Distribution: From Kuranda FNQ to the Illawarra area in NSW
Male - note the red eyes of the Eastern Dusk-flat that has come to a moth light on the verandah, Claire Cottage Dorrigo, 2 Jan 2007 8.46pm
This female Eastern Dusk-Flat also came to our moth light, Claire Cottage Dorrigo, 8 Jan 2018 9.45pm. She measured just under 80 mm wing tip to wing tip sitting as in this photo.
Unusual view of a variant Eastern Dusk-flat (Chaetocneme beata) Claire Cottage Dorrigo, 20 Dec 2017, 8.10 pm - identified by Kelvyn Dunn - note its red eye.
Nearing dark on 20th Dec 2017, we observed an Eastern Dusk-flat feeding on Buddleia flowers. Occasionally it fluttered its wings continuously in the way Hawk Moths do when preparing to fly. Interesting to see this butterfly so relaxed hours after other butterflies had ceased flying.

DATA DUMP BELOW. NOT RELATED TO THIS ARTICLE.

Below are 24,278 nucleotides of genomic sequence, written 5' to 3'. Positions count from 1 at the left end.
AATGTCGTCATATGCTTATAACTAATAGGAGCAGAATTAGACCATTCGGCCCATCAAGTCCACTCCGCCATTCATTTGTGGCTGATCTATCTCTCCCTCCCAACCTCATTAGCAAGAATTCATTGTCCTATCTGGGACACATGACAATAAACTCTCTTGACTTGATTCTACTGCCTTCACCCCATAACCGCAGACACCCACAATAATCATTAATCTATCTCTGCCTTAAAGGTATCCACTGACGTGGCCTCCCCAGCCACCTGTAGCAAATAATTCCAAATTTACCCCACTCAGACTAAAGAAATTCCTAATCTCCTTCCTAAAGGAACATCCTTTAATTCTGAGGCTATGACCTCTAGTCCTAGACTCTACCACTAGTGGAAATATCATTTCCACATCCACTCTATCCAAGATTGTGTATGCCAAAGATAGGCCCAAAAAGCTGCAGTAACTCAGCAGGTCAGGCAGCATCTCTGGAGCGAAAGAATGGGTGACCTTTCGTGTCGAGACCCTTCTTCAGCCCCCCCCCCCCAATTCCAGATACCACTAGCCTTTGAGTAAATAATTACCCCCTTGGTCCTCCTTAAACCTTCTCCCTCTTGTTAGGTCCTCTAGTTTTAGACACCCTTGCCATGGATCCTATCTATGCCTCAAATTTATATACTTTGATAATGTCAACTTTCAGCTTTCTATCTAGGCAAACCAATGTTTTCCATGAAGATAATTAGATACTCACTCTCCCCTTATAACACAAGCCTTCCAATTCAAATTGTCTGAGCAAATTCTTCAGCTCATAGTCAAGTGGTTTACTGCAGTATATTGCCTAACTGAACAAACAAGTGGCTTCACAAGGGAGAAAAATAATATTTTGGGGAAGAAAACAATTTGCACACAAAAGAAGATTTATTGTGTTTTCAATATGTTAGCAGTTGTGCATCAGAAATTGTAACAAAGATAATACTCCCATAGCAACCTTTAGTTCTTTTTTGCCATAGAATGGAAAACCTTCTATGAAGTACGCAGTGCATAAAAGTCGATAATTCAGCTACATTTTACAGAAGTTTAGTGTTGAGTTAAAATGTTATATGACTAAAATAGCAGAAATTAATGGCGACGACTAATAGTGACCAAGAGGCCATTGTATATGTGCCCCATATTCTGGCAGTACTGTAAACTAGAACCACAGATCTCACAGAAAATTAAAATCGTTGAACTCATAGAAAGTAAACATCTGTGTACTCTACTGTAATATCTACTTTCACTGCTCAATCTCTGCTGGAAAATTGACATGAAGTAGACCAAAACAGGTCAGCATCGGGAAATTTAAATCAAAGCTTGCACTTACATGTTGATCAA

Breeding season on the Dorrigo Plateau: Thought to be September to April
Flight habit: Crepuscular (becomes active at twilight) resting throughout the day on the underside of leaves.
Habitat: East Coast often near Rainforest - subtropical, warm temperate & littoral and in urban areas.
Items of Interest: A rare visitor to our garden, attracted in the evening by our moth light to our moth sheet. We hope its numbers will increase as we plant more of its rainforest foodplant trees. These trees, as they slowly mature, are converting our kikuyu paddocks back to their original rainforest habitat.
Eastern Dusk-flat larvae after emerging from their egg cut out a piece of leaf and fold it back to form a shelter on the leaf surface. More mature larvae form a shelter by attaching two leaves together. Larvae stay in these shelters during the day and come out to feed at night.
The Eastern Dusk-flat rests on flowers and leaves with its wings open. It's red eyes distinguish it from the Bronze Flat. The white wing markings also differ.